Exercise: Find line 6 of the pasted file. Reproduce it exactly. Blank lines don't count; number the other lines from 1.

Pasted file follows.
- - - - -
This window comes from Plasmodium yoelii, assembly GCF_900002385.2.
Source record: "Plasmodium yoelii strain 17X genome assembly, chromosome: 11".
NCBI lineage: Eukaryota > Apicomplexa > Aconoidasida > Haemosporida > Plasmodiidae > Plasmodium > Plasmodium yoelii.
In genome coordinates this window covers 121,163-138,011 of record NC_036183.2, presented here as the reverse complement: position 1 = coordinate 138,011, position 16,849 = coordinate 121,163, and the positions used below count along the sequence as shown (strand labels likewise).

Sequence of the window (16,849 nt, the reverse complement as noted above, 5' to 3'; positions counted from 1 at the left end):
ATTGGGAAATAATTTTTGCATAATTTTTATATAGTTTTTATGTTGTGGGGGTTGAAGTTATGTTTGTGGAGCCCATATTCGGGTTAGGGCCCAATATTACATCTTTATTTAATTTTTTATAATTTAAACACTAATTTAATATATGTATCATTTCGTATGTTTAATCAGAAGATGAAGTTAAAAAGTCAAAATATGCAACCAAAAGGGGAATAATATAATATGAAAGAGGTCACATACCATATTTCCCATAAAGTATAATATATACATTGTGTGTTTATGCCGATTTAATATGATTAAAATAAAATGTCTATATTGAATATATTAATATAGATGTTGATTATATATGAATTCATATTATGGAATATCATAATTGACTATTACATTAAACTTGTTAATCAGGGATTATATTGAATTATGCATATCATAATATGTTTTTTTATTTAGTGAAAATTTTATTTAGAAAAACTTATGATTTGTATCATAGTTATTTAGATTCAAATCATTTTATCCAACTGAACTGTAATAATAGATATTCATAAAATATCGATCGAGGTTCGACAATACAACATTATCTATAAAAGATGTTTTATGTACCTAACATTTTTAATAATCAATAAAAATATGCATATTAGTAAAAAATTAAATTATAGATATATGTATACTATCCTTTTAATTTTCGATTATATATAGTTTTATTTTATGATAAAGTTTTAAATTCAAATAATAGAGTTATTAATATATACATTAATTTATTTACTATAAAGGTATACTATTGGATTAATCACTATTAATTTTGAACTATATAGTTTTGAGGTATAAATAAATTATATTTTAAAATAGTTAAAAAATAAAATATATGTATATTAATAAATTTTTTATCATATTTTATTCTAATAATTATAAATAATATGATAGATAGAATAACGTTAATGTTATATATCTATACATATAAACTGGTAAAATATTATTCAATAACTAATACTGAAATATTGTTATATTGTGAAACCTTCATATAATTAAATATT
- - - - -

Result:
ATTGGGAAATAATTTTTGCATAATTTTTATATAGTTTTTATGTTGTGGGGGTTGAAGTTATGTTTGTGGAGCCCATATTCGGGTTAGGGCCCAATATTACATCTTTATTTAATTTTTTATAATTTAAACACTAATTTAATATATGTATCATTTCGTATGTTTAATCAGAAGATGAAGTTAAAAAGTCAAAATATGCAACCAAAAGGGGAATAATATAATATGAAAGAGGTCACATACCATATTTCCCATAAAGTATAATATATACATTGTGTGTTTATGCCGATTTAATATGATTAAAATAAAATGTCTATATTGAATATATTAATATAGATGTTGATTATATATGAATTCATATTATGGAATATCATAATTGACTATTACATTAAACTTGTTAATCAGGGATTATATTGAATTATGCATATCATAATATGTTTTTTTATTTAGTGAAAATTTTATTTAGAAAAACTTATGATTTGTATCATAGTTATTTAGATTCAAATCATTTTATCCAACTGAACTGTAATAATAGATATTCATAAAATATCGATCGAGGTTCGACAATACAACATTATCTATAAAAGATGTTTTATGTACCTAACATTTTTAATAATCAATAAAAATATGCATATTAGTAAAAAATTAAATTATAGATATATGTATACTATCCTTTTAATTTTCGATTATATATAGTTTTATTTTATGATAAAGTTTTAAATTCAAATAATAGAGTTATTAATATATACATTAATTTATTTACTATAAAGGTATACTATTGGATTAATCACTATTAATTTTGAACTATATAGTTTTGAGGTATAAATAAATTATATTTTAAAATAGTTAAAAAATAAAATATATGTATATTAATAAATTTTTTATCATATTTTATTCTAATAATTATAAATAATATGATAGATAGAATAACGTTAATGTTATATATCTATACATATAAACTGGTAAAATATTATTCAATAACTAATACTGAAATATTGTTATATTGTGAAACCTTCATATAATTAAATATT